Can you trust your financial institutions? That should be the question on everyone’s mind right now, and it would be if more people knew what Biden is planning. Imagine your government giving the Internal Revenue Service (IRS) to your private banking information including your transactions—You may not have to wonder what that’s like if Democrats get their way.
Daily Signal warned, “President Joe Biden and congressional Democrats are trying to force financial institutions to report their customers’ account balances to the Internal Revenue Service, thereby invading your privacy and putting more of your financial data at risk.
It’s part of a provision in the $3.5 trillion spending bill that should raise the ire of all Americans.
Under this requirement, the Internal Revenue Service—an already scandal-ridden and historically politicized government agency—could once again be weaponized against political opponents while leaving middle-class Americans vulnerable to having more of their financial information hacked or leaked.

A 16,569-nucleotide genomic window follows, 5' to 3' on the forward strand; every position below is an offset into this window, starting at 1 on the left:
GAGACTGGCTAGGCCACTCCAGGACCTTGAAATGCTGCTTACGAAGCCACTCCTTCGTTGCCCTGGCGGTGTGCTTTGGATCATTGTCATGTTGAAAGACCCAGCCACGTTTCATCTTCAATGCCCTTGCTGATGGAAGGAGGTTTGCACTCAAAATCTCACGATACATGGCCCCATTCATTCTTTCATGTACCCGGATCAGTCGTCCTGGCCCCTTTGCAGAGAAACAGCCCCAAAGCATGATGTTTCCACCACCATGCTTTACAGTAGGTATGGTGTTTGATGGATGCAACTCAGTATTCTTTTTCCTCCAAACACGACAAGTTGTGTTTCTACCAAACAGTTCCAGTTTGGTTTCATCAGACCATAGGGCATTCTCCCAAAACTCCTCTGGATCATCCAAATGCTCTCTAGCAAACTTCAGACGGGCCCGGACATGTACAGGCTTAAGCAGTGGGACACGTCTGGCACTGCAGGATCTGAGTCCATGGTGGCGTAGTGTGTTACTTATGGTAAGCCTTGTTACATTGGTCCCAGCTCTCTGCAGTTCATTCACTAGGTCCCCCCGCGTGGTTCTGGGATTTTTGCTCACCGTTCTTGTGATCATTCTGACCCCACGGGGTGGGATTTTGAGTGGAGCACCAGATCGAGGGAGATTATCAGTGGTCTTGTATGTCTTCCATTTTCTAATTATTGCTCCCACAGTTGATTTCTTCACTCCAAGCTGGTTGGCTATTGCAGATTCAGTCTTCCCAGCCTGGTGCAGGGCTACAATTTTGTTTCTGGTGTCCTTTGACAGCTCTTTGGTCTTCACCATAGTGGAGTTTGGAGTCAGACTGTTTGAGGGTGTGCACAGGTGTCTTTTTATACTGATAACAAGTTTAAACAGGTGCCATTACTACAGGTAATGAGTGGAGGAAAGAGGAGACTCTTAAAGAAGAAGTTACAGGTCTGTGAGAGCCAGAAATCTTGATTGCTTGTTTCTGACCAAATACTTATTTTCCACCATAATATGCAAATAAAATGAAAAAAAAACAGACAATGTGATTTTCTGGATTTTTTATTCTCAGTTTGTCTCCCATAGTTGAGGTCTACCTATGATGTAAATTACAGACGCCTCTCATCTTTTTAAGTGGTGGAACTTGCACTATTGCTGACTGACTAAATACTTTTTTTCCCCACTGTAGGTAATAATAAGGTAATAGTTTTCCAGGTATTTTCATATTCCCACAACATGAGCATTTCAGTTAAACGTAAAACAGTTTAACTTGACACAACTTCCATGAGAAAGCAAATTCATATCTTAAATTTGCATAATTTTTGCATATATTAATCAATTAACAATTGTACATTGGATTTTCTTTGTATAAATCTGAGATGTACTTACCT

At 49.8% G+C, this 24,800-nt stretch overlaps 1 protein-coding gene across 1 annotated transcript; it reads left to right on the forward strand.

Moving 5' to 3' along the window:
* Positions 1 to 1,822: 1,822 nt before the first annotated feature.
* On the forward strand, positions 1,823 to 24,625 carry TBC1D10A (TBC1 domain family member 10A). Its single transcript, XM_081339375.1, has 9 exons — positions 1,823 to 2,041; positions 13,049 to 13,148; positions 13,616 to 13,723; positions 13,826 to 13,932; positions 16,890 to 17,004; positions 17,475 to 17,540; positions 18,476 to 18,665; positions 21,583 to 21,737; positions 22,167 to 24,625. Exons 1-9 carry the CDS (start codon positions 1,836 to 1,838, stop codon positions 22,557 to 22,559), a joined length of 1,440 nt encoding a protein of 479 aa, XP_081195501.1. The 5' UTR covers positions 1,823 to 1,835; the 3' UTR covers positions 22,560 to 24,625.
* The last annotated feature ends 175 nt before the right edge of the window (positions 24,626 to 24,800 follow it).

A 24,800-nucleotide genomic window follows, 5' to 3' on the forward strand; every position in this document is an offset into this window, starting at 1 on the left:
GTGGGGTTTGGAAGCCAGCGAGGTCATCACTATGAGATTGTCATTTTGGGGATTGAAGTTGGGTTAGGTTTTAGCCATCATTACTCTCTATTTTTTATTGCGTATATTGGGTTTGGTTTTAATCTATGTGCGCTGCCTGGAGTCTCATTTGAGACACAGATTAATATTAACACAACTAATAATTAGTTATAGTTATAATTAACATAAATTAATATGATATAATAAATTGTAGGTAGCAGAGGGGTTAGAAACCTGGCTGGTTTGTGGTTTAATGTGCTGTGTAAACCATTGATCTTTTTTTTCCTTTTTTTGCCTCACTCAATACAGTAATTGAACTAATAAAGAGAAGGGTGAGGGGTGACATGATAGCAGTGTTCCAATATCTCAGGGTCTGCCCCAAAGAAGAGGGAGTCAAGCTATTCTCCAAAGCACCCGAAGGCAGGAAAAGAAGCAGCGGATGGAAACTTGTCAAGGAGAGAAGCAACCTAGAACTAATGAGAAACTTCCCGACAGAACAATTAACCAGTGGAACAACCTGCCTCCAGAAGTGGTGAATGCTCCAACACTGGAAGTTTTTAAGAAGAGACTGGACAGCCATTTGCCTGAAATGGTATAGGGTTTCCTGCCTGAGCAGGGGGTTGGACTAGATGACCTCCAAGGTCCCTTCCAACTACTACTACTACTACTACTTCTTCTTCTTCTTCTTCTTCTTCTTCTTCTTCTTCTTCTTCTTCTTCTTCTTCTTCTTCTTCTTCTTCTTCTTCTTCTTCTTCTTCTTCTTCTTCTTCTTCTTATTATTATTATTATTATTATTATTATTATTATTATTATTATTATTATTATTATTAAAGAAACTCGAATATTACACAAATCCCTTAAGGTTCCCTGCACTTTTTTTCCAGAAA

This is because the Biden administration’s proposal would require financial institutions to report all transactions from accounts holding more than $600. It is couched as an effort to catch tax evaders and pay for the $3.5 trillion spending package.”
Essentially, Biden plans to turn the IRS into a political weapon with unchecked authority. With more of your personal data being transferred, how susceptible would we all be to potential hackers?
“It won’t be effective in reducing the tax gap,” said Matthew Dickerson, director of The Heritage Foundation’s Center for the Federal Budget. (The Daily Signal is the news and commentary platform of The Heritage Foundation.)
“The [Internal Revenue Service] would accumulate massive amounts of data on peoples’ financial records, but much of that information would not actually show the [Internal Revenue Service] what the person’s taxable income is.”
In a Senate Banking, Housing, and Urban Affairs Committee hearing on Sept. 28, Sen. Cynthia Lummis, R-Wyo., questioned Treasury Secretary Janet Yellen on the necessity of this proposal, stating the new regulation would treat the American people as “subjects of the government.”
You can say that the only people who should worry are the ones trying to evade taxes. To which I would argue that this is a horrific overreach of government and an invasion of privacy like none we have seen in recent history.